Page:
Training Technology

What Tabletop Gaming Can Teach You About Course Design

Published by in Training Technology

You’ve spent late nights doing research, taking notes, making plans, looking into the best software for creating what you need, trying to keep track of every person’s experience to make sure you’re giving them the information that they need to succeed, but not too easily.

It’s tabletop gaming!

No wait, I mean it’s course design!

No wait, it’s both.

As it turns out, being a game master for a tabletop game and being a course designer actually have a lot in common. And there’s a lot that course designers can stand to learn from gamers.

What is “tabletop gaming?”

On the off chance that you aren’t a total helpless case of a nerd (like yours truly), you might not know what the heck I’m talking about.

Tabletop gaming is, broadly, any game that you play on a table. That heading includes Clue, Risk, Monopoly, and all the other games you might play on board game night with your kids. But it also includes a wide array of games designed for adults, including strategy games (like Warhammer), resource management games (like Catan), and role-playing games.

For this article, I’m mostly referring to role-playing games such as Pathfinder, Dungeons and Dragons, and Shadowrun. Why? Because these are the type of games that are most like course design.

So… what do games have to do with course design?

As someone who’s deeply familiar with both online course design and tabletop gaming, I see the parallels all the time.

A typical tabletop game is played with a small group of players led by a singular game master. The game master plans out the story, sometimes alone, sometimes with the aid of a template or prefabricated storyline.

The game master develops a path that the players will follow, from beginners to accomplished veterans. They make up challenges, puzzles, and obstacles that will test the players’ skills and abilities, usually leading up to a final fight or challenge that wraps the game.

The game may be played in a single sitting or be broken up into pieces over regular intervals for weeks or months. The players usually have a general idea of what to expect, but don’t know exactly what each game session will be about, or how to beat the challenges.

Sound familiar?

If you think of course design in the same way that game masters think of game design, you’ll find a lot of lessons you can apply to your courses. Here’s three.

Lesson 1: There’s more variables than you’d expect

What does that mean?

Planning a tabletop game night is notoriously similar to herding cats. You need to find a time that works for everyone, that can be maintained on a regular basis, that offers you enough time to get the story done without running so long that people lose interest, in a place everyone likes… it’s just a mess. Not unlike trying to plan a training schedule.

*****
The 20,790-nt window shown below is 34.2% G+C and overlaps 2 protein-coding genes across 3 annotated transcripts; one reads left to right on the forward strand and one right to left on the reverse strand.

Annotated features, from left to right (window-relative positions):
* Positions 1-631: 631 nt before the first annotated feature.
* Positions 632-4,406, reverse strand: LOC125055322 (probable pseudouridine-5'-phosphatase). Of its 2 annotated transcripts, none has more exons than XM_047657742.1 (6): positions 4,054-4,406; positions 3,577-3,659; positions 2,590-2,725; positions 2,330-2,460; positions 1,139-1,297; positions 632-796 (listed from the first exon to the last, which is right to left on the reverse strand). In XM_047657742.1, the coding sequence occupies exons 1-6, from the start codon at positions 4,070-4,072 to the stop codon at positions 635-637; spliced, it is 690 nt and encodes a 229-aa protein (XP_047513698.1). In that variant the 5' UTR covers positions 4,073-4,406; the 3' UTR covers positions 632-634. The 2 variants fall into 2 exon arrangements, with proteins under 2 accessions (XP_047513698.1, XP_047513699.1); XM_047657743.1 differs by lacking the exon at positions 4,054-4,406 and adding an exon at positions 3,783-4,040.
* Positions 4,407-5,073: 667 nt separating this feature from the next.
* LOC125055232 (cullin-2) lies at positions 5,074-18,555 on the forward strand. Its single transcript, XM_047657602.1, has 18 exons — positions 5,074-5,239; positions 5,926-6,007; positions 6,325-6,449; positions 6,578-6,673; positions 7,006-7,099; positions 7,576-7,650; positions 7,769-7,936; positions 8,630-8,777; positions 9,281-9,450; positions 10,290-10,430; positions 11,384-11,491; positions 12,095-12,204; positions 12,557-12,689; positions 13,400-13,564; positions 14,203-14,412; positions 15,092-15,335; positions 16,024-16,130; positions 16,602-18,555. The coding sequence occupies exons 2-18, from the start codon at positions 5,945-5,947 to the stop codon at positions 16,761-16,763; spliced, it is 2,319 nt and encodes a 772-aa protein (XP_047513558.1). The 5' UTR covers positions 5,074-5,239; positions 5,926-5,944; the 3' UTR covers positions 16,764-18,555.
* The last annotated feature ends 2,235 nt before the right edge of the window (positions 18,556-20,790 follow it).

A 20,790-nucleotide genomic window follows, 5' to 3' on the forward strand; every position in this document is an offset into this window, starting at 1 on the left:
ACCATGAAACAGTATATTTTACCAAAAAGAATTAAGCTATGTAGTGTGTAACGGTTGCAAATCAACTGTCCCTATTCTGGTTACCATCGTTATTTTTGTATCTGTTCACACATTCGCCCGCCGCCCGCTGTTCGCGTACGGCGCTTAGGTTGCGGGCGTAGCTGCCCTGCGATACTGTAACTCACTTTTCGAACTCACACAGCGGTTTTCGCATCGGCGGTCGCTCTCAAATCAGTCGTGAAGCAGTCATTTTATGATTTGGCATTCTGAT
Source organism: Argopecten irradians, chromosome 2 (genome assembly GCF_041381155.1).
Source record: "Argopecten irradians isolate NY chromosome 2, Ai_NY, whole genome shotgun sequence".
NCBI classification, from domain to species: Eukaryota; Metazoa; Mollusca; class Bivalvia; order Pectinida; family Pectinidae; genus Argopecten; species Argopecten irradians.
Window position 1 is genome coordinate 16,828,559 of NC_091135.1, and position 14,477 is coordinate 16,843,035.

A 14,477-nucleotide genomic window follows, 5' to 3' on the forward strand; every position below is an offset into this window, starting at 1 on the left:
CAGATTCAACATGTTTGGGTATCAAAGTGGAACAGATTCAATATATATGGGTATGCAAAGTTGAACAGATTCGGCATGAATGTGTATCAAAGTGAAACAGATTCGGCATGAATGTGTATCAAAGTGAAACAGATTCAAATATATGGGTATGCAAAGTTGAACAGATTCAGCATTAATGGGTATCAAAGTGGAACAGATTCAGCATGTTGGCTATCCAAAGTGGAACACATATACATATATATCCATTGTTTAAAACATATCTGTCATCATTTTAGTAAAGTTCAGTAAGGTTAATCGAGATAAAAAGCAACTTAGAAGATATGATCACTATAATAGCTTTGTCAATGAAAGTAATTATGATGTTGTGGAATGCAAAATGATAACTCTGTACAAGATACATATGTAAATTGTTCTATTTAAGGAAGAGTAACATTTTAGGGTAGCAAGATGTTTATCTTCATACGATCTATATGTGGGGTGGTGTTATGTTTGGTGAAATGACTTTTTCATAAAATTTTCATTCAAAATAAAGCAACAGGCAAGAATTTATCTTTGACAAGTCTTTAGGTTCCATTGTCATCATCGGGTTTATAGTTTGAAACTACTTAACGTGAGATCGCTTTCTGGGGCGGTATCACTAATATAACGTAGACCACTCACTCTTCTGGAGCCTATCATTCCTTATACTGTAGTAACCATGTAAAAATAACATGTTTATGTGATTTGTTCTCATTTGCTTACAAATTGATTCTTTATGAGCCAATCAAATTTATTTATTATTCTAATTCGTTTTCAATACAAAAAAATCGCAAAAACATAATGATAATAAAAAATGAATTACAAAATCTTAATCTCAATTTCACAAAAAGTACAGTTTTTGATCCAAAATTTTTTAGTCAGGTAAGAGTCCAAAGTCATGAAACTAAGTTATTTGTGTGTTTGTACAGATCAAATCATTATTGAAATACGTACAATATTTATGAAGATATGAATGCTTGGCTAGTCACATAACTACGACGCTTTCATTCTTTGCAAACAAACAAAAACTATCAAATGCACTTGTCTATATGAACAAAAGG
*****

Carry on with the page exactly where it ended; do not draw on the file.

The game itself is full of different variables. You can’t plan for what a player will say or do. You can design ten different unique paths, all based on potential player decisions. You can try not to railroad your players. You can be positive that you’re totally prepared and there will be no surprises.

And what do your players do? The one thing you didn’t plan for.


How can I use that?

In order to account for variables and use them to your advantage when designing a course, you can visualize branching pathways.

In a branching pathway, each player or student starts at the same place. They progress forward, but make decisions along the way that alter their course. Each new path is a variable you need to account for when figuring out how to make all your students end up in the same place at the end of the “adventure.”

You can plot out your course material as if it were a road with varying points and destinations.

Perhaps a student needs to get really in depth on a particular topic. They can keep pushing and asking questions and making choices in scenarios around that topic. Unless they don’t really need it because they’re already trained in it, in which case they can branch away from that material and move on to cover different ground.

You can determine where your learners are with milestone content: quizzes and surveys that help determine where a learner is in their journey.

Perhaps they’re acing every question on one topic, but only scoring 30% on another topic. You can use that information to offer them fewer lessons on the first and more on the second, so they get the training they really need (and follow the path they should take) rather than retreading the same path.